The best ways to keep kids safe online are to talk to them about how to stay safe on the Internet, filter what they see and where they can go, and monitor your child’s Web browsing.
Make sure your kids know that people on the Internet may not be whom they say they are. Teach them to never give personal information to anyone. Be sure they understand that messages or pictures they send are not truly private or anonymous, and that friends might forward them to others. Also explain that school administrators and eventually employers sometimes look at online profiles, so they have to understand the potential long-term implications of their actions.
It is a good idea to set expectations for online behavior and then monitor what they are doing. You can look at the browser history (control + H on Internet Explorer, for example) to see where they have been. It also helps to keep your computer in a central location and restrict Internet access during sleeping hours to limit your child’s curiosity to try to visit “off limits” Web sites.
You also have several options for filtering what your children can see and where they can go online. Some browsers have built-in features, such as Microsoft Internet Explorer Content Advisor and Apple Safari Parental Controls, although Firefox users have to download a plug-in. Many Internet service providers, including Cablevision’s Optimum Online, Verizon’s FiOS, AOL and others, also provide free downloadable parental control software, often including anti-virus and anti-spyware capabilities. There are many other security software programs that have been built for just this purpose.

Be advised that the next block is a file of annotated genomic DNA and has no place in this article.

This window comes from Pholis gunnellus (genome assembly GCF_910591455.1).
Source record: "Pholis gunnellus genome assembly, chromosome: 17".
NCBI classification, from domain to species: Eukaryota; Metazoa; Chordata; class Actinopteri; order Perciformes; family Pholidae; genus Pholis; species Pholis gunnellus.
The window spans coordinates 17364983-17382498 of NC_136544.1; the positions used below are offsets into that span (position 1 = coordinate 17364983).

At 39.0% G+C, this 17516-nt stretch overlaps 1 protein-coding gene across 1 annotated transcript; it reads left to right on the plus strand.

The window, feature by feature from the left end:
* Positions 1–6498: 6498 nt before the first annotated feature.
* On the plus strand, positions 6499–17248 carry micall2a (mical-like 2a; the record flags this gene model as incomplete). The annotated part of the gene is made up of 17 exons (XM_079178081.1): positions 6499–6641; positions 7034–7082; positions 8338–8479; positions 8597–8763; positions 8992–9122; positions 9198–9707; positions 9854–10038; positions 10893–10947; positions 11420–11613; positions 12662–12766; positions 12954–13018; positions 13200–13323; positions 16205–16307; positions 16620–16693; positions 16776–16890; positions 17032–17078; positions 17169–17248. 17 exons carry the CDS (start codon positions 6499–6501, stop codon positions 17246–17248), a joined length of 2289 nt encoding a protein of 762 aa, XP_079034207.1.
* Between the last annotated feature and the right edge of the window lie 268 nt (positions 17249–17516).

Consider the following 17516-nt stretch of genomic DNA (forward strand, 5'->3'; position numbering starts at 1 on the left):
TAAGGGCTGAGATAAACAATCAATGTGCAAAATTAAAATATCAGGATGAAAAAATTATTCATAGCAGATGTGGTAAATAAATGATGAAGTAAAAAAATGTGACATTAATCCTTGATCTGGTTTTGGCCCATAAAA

McGruff SafeGuard is an easy-to-use service designed to help parents manage their kids' online activity in partnership with the U.S. Department of Justice, the National Center for Missing and Exploited Children and others. The service intelligently monitors ALL Internet activity for potential danger and allows parents to conveniently review their kids' activities on a secure Website, or to be notified of potentially dangerous situations via cell phone and email alerts.
Another resource is www.wiredsafety.com, a cyber-neighborhood watch group run by volunteers.
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